Chellow Dene Woods on the outskirts of Bradford was my playground. It was an enormous wooded area that housed two enormous reservoirs. The woods and streams were just fantastic for making dens and putting up Tarzan swings.

It felt like we virtually lived there. We played cowboys and Indians every day, rode our bikes which off the road was exciting and exhilarating. We had not a care in the world, we only went home when the street lights came on, that was the signal. All the kids went in at this time. It was simply the rule and you did not argue.

In the local park, safely, we played cricket and of course football. I can remember teams of fifteen on each side, kicking the hell out of each other and yes, we had jumpers for goalposts.  

At thirteen and fourteen things changed and I can clearly remember becoming interested in girls, not as playmates on the swings and bike chases, but different. Games like kiss catch became the norm. This was a subtle change and it opened up a whole different world, feelings and thought processes.

I now have granddaughters, my oldest is going to be nine this year, she is a sweetie, makes songs up and sings them to herself, plays with the LOL dolls (the latest trend) and paints and sketches a lot. She also has not a care in the world, she is happy, growing, safe amongst her peers and innocent of the kind of world she could become exposed to.

Can you imagine then my worry frustration, nay anger, at the so-called experts who would, if allowed, pervert her and many thousands like her!

So-called ‘experts’ are becoming more and more vocal. They are finding an ever- increasing audience to listen to their ‘expert’ views. Many of them are in academia which they believe adds weight to their argument and view point. Sadly, many within their audience allow credence to be attached to their ‘findings’ based on an academic background and an acceptance that ‘it must be right’.

In 2014 Cambridge University held a conference, this was a very disturbing event in that the papers submitted for debate and promulgation included titles such as:

“Liberating the Paedophile – a discursive analysis” .Yes I had to look up the word discursive: “the attempt to transform utterances from one discursive context to another”

Still no wiser … The other paper submitted for discursive analysis was “Danger and difference: the stakes of hebephilia”

Back to the on- ine dictionary for this ex -copper that dealt with rapes and child abuse cases, therefore I have seen at first hand victims of these horrendous crimes: – Hebephilia “Strong persistent sexual interest by adults in pubescent children, which is typically ages 11-14”.

My first question here just has to be: why? Why would a gathering of academics wish to debate and discuss these two subjects? There are surely more pressing issues. Was it a genuine attempt to shed light on this problem within society? Or was it, within the academic world an attempt to seek legitimacy for holding such predilections.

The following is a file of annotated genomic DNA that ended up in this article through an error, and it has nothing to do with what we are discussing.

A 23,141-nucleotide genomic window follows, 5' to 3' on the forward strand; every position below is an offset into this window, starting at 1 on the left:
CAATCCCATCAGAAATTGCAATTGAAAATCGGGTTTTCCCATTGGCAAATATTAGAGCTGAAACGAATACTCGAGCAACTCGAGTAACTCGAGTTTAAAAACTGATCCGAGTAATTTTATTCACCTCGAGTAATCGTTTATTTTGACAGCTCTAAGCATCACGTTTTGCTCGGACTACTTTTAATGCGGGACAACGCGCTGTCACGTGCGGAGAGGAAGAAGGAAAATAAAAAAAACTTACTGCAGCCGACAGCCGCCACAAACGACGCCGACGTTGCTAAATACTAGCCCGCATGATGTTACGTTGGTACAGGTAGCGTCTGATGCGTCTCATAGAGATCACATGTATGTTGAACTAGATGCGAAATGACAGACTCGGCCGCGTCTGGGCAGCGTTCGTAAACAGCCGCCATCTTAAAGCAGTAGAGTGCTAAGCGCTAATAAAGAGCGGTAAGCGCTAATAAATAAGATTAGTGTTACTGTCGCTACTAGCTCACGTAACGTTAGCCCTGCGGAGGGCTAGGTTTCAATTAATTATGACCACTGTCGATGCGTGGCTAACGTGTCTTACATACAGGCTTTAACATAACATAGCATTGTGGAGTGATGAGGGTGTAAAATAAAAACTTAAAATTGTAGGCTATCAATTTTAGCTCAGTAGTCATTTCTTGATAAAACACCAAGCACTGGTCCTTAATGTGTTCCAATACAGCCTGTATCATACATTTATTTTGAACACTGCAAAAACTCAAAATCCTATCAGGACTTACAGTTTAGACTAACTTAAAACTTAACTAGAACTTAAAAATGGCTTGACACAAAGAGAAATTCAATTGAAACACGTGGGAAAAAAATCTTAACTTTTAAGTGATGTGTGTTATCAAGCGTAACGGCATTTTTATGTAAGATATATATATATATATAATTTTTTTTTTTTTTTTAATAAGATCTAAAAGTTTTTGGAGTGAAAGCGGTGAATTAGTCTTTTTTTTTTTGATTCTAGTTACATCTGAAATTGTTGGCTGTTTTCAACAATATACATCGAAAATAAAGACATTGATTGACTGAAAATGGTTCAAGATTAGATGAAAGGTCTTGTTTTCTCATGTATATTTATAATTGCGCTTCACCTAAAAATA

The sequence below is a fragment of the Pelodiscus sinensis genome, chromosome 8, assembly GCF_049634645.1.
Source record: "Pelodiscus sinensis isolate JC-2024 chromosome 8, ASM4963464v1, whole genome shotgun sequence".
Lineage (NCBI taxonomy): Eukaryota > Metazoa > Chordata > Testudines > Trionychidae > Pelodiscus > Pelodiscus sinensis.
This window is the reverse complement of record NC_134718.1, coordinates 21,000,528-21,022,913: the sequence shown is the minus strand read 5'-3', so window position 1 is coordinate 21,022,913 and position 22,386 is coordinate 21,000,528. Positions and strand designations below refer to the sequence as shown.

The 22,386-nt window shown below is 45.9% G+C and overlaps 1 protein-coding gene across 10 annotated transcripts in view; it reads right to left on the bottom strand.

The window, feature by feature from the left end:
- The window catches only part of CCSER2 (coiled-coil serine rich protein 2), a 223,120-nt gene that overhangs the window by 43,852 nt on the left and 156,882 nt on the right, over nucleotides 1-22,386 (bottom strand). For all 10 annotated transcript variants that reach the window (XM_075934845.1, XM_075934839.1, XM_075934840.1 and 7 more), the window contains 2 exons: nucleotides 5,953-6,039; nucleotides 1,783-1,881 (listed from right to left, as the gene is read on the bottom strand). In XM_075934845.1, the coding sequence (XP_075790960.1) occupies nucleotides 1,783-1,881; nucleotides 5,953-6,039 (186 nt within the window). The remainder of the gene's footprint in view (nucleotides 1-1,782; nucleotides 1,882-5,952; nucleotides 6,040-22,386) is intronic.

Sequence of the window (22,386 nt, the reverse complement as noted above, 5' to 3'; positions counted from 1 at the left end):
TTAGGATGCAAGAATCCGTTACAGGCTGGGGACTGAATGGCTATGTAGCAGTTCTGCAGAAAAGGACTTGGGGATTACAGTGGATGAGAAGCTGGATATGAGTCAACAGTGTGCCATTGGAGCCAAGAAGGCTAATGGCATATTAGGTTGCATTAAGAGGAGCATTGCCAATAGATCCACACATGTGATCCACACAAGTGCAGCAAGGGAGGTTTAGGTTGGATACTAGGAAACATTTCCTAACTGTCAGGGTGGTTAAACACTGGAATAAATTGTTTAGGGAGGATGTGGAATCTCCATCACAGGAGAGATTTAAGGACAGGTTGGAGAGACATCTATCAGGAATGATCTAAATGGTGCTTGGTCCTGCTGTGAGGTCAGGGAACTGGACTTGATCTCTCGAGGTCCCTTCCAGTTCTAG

When I say that one of the main themes of the conference was that “Paedophillia is natural and normal” I begin to think the latter applies. When you add into the soup the fact that one of the invited guests and enthusiastic participant from the floor was Tom O`Carroll I most definitely rest on the legitimacy making argument. Mr O`Carroll is a multiple child sex offender and former head of the Paedophile Information Exchange (PIE).

Leaving aside paedophilia I examine some other so called ‘experts’ who would seek to pervade the growing experience of young children. Sex education in schools has always been poor, it is a subject treat as a “must do” but no one really has taken it seriously.

There are though red lines, lines in the sand that have to be drawn. Exploring an individual boy’s or girl’s sexuality is a natural rite of passage, it is something to be discovered in private and with no interference. Young people will find their own way at their own speed when and only when the time is right. Modern children are swayed and educated by the internet, with porn so readily available parental controls cannot stop the inquisitive teenager finding out what it is all about. The influence of porn on young developing minds is another topic for another day but it warrants talking about.

Nadia Bokody, a so called “expert” who is the editor of ‘She Said’, wishes to teach all eleven-year-olds how to masturbate. This would take place in the classroom. For so many reasons this is so wrong! I cannot agree to a stranger trying to teach eleven-year-old girls and boys – who will be at very different levels of bodily development and different levels of understanding and maturity – such an intimate act that will take place naturally.

I would suggest that she uses the funding she is given to do this and the time she would devote to it, to seek therapy herself. Let children be children, leave them their innocence for as longs it lasts. Allow them freedom to grow and develop in all matters of life at their own pace, speed and within a comfort of privacy that they will need.

The world for so many reasons is off its axis. We do not need to create a bubble for kids where we force them to confront issues and problems that will inevitably arrive at their doorstep eventually.

No, teachers, experts and academics with a very different view to the norm: leave our kids alone.  

 

Print Friendly, PDF & Email